If possible we recommend using Akka gRPC directly from your downstream projects, and share protocols among projects by distributing the .proto service definition rather than creating libraries that contain generated code. However, in some cases it can be convenient to use Akka gRPC in a library project.
Conflicting versions in transitive dependencies can make upgrading a painful exercise. To make this easier, starting with version 1.0.0 Akka gRPC provides binary compatibility for the runtime library within each major version. This means if you use a library that in turn uses Akka gRPC, it should be possible to use that library with any newer version of Akka gRPC as well (with the exceptions listed below).
This is especially relevant if you depend on one library that depends on Akka gRPC version ‘A’, and another library that depends on Akka gRPC version ‘B’: due to binary compatibility, you can simply choose the latest version of Akka gRPC and use both libraries with that.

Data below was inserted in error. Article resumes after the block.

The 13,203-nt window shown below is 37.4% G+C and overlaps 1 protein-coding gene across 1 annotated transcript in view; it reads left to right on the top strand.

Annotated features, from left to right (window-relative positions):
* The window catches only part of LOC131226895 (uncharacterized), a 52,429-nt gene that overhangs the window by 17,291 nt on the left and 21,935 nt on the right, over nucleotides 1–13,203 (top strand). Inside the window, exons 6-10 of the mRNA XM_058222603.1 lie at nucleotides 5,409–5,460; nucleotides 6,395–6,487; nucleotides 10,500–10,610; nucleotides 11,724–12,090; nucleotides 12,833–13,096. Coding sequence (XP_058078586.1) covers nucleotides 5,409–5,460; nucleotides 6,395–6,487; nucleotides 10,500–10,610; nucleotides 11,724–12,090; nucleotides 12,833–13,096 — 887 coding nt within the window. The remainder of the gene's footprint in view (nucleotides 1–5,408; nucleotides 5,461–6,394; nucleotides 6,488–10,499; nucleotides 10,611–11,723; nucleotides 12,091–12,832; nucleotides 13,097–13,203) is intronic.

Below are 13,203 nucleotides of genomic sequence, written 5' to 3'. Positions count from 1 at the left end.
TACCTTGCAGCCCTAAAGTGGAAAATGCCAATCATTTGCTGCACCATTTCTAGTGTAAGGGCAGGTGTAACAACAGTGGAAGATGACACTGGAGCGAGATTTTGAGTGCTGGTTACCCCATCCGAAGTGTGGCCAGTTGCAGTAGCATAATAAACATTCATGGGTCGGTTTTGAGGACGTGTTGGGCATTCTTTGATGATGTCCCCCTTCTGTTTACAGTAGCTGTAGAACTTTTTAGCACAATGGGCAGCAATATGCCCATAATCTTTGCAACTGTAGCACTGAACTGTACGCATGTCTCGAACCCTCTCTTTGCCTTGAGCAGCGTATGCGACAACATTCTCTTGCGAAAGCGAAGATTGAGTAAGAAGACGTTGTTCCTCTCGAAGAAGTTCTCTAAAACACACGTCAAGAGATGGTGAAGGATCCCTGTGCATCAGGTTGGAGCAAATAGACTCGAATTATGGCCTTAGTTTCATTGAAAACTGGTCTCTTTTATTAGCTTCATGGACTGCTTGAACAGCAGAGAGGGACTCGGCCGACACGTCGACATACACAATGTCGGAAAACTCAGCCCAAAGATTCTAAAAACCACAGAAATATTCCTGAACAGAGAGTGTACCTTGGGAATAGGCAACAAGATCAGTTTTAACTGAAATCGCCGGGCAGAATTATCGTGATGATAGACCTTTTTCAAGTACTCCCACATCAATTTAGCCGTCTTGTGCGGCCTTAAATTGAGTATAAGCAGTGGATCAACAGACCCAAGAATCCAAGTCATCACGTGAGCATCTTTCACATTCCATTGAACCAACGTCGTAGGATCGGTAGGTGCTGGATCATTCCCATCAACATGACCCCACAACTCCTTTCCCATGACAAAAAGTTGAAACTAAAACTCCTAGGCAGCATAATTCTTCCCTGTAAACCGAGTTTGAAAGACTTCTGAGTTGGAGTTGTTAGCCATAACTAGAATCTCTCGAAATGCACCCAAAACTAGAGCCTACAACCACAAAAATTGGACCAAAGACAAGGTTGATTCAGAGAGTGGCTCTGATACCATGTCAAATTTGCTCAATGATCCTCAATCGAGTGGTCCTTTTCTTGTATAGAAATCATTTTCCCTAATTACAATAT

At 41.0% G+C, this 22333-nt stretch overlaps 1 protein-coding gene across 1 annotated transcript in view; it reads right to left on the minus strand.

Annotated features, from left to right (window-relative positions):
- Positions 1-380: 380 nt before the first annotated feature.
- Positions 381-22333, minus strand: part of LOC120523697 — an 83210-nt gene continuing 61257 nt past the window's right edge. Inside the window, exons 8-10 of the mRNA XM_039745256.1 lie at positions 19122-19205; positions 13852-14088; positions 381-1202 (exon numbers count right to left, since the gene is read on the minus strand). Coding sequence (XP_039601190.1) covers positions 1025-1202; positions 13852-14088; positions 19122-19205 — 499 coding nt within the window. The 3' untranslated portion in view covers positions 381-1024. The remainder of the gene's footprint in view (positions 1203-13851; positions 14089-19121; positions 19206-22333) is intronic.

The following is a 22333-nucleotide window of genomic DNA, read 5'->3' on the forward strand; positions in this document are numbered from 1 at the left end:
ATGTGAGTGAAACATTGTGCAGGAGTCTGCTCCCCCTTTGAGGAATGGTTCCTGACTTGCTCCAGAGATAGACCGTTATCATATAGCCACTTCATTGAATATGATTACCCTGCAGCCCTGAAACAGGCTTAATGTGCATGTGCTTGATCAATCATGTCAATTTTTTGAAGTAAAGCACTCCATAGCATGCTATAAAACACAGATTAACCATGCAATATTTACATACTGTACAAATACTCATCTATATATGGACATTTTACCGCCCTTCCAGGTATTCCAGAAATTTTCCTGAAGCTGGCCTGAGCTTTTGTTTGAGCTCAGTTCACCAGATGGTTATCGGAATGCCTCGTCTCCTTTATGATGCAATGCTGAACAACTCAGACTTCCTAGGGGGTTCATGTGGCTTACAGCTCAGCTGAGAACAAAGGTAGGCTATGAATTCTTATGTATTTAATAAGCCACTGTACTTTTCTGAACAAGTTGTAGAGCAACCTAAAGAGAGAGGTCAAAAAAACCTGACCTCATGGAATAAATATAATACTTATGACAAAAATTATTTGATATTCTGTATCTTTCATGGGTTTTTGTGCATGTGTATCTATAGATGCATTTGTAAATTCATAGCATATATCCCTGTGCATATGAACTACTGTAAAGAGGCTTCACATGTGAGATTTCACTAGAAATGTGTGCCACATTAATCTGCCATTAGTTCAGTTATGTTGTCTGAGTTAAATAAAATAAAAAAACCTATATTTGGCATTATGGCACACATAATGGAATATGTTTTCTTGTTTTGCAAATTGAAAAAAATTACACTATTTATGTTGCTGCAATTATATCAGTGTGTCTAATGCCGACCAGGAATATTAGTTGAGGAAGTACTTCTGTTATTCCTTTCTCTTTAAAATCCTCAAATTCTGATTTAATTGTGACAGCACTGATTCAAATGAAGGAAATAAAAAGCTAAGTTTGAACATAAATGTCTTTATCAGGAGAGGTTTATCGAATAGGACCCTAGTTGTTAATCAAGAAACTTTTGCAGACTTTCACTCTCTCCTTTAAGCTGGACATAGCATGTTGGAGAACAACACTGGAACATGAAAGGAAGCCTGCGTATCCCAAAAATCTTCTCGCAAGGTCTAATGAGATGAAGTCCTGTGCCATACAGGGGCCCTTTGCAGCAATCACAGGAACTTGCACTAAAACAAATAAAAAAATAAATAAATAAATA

No binary compatibility is guaranteed between major versions.
Features introduced in later versions of Akka gRPC may not work with code generated with a previous version of Akka gRPC.
Binary compatibility can be broken via a deprecation cycle: an API that has been marked deprecated in version
x.y.0 may disappear in version
Internal API’s (designated by the
akka.grpc.internal package or with the
@InternalApi annotation) and API’s that are still marked
@ApiMayChange are not guaranteed to remain binary compatible.
Libraries that use such methods may not work in applications that depend on a newer version of Akka gRPC.
We depend on a number of downstream libraries that don’t formally maintain binary compatibility, such as ScalaPB (when generating Scala code) and grpc-java. When updates to those libraries introduce incompatibilities it will be decided on a case-by-case basis, based on the expected impact of the change, whether the update requires a new major Akka gRPC version.